Frenchman’s Creek follows Dona, a beautiful 30-year-old woman who is part of London’s upper class. Dona married Harry years ago and had two children with him. She never liked propriety, or the aristocracy, and would try to visit saloons and infiltrate other parts of society but it never felt enough, and it never felt right. The passion and love between Harry and Dona had faded many years ago (and never really existed in the first place) and Harry stopped trying, being completely inattentive to his wife. He was so preoccupied with his projects and hobbies that he might as well have been single. Feeling trapped, Dona decided to leave Harry for the summer and spent her days in absolute freedom at their summer home/cottage Navron House, right by the coast. We get a sense that Dona wants to escape. She wants absolute freedom and adventure. Upon arriving she thinks to herself as she stands by the coast:
“this was freedom, to stand here for one minute with her face to the sun and the wind, this was living, to smile and to be alone.”
Upon arriving, Dona finds all of her household staff missing with the exception of a rugged man named William. Rumours around town are that in recent months a pirate and his crew have been robbing the rich families around Navron House. Dona finds all this quite odd, until she comes face to face with the pirate ship hiding right by her house in a creek by the forest. Dona develops a friendship with the captain of the ship, who is a Frenchman (hence the title) by the name of Jean-Benoit Aubéry. The pirate is dark, handsome, French, and an incredible artist. He loves the sea, basking in freedom, and has a fondness for birds, naming his own ship La Mouette (the seagull). The novel picks up from there and there are so many escapades, and Three Musketeers-like fights, and adventures, filled with excitement and passion. The whole time Dona must reconcile her position in society with her longing for escape, and her role as mother and part of the aristocracy with her pirate adventures. There are two prevailing themes brought up over and over in this novel. The first is contemplating what it means to be happy and free, and the second is the realization that excitement and absolute ecstatic happiness can only be experienced temporarily. Good, nay, great things cannot last for too long or they lose their charm.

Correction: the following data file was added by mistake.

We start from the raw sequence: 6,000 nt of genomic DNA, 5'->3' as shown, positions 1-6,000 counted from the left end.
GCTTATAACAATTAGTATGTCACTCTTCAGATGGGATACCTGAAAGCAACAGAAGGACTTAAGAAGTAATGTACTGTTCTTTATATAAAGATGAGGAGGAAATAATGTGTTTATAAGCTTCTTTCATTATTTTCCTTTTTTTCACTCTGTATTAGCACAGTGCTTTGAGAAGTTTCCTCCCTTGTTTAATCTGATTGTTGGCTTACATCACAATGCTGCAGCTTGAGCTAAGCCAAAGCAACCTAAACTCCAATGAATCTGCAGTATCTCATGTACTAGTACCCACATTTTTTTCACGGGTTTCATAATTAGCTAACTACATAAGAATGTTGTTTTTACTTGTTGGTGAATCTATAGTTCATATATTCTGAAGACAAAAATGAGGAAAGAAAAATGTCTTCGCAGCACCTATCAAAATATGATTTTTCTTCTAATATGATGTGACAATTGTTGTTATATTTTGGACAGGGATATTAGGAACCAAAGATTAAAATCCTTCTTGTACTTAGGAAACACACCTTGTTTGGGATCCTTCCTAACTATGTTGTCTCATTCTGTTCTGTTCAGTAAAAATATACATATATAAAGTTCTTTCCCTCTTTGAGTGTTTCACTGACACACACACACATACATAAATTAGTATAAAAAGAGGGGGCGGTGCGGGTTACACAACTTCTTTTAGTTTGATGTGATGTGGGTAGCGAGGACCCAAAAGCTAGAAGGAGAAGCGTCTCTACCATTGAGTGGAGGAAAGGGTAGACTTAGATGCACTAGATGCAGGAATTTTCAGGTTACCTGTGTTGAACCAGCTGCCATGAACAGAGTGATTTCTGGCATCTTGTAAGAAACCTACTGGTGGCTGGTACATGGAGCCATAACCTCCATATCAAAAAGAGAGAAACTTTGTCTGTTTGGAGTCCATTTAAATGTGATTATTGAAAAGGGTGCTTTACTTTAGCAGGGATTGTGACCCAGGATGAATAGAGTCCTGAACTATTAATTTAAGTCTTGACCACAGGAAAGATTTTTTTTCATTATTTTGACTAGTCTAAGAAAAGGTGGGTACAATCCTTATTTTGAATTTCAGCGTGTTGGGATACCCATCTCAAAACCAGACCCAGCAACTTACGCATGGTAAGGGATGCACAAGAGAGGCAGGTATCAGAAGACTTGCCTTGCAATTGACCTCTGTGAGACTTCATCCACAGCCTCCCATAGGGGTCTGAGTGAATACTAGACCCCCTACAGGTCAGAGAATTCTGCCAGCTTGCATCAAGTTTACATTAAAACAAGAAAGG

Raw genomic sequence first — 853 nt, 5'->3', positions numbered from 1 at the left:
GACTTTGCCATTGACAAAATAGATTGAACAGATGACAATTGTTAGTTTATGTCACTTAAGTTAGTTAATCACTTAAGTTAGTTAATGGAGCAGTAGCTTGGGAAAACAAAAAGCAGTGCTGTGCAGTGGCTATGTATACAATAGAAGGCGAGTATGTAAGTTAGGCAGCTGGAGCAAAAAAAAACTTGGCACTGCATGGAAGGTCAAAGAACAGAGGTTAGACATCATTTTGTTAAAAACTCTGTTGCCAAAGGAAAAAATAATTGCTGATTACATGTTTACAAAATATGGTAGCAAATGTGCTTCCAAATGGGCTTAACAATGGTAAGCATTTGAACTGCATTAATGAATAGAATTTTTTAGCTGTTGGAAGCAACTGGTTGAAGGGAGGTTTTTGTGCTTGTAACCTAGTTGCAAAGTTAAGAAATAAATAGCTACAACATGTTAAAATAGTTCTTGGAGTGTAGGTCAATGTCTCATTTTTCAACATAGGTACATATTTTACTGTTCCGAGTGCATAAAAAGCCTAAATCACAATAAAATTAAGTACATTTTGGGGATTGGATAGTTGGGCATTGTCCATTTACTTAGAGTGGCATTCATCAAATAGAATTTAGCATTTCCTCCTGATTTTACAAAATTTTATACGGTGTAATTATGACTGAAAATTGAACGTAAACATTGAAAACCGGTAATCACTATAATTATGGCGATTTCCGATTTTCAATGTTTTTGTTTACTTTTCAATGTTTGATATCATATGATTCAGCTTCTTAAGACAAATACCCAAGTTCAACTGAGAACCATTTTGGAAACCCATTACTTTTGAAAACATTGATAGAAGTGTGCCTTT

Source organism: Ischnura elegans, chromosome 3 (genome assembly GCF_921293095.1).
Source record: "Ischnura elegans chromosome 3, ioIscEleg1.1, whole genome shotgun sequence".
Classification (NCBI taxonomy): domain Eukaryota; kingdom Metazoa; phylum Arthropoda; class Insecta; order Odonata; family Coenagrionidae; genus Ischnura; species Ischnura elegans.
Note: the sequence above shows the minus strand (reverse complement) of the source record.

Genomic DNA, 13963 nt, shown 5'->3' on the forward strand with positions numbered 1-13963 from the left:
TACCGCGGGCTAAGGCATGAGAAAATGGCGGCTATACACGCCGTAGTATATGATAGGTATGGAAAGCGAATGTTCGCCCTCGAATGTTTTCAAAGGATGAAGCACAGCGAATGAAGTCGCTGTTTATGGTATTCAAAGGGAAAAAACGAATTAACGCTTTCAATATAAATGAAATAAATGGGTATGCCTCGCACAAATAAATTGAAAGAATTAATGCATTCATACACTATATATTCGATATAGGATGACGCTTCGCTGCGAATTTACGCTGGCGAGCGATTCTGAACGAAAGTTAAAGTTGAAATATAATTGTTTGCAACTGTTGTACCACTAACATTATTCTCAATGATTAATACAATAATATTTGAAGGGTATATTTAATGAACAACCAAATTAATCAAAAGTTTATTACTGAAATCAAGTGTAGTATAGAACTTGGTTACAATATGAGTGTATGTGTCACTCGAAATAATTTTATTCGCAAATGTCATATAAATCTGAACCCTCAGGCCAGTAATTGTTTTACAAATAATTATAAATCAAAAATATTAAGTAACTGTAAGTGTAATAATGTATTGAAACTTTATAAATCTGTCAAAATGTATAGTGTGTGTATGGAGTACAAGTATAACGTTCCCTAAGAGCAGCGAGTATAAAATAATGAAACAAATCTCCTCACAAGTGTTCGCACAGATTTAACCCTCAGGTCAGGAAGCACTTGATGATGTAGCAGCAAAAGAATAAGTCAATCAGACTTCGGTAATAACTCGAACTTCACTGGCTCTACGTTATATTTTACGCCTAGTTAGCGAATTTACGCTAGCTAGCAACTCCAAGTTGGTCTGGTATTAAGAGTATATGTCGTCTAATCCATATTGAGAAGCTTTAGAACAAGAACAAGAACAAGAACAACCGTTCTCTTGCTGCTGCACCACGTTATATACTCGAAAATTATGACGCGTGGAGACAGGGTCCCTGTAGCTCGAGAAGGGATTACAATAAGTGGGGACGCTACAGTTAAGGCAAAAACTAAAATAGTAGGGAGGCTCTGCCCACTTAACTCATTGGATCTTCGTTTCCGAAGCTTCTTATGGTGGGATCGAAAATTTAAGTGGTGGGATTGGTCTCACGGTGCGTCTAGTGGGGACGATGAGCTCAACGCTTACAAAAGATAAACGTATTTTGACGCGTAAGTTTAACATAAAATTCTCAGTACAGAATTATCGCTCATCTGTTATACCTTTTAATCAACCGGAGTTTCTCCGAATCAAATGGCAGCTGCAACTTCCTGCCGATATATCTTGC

William says to Dona:
“a man is faced at once with a choice. He must either stay at home and be bored, or go away and be miserable. He is lost in either case. No, to be really free, a man must sail alone.”
Later Jean-Benoit and Dona discuss life as a pirate and she asks him if this life has brought him happiness, to which he responds that it has brought him contentment. When asked to explain the difference he says:
“contentment is a state of mind and body when the two work in harmony, and there is no friction. The mind is at peace, and the body also. The two are sufficient to themselves. Happiness is elusive—coming perhaps once in a life-time—and approaching ecstasy.”
The novel’s dominant feeling of uneasiness is best captured in this conversation between Jean-Benoit and Dona as she knows she must return from her first one-day escapade wishing their love-affair could last forever, and that her life could always be at sea. He says:
“you forget…that women are more primitive than men. For a time they will wander, yes, and play at love, and play at adventure. And then, like the birds, they must make their nest. Instinct is too strong for them. Birds build the home they crave, and settle down into it, warm and safe, and have their babies.’
‘but the babies grow up,’ she said, ‘and fly away, and the parent birds fly away too, and are free once more.’
He laughed at her, staring into the fire, watching the flames.
‘There is no answer, Dona,’ he said, ‘for I could sail away now in La Mouette and come back to you in twenty years’ time, and what should I find but a placid, comfortable woman…with her dreams long forgotten, and I myself a weather-beaten mariner, stiff in the joints, with a beareded face, and my taste for piracy gone with the spent years.’
‘and if I sailed with you now, and never returned?’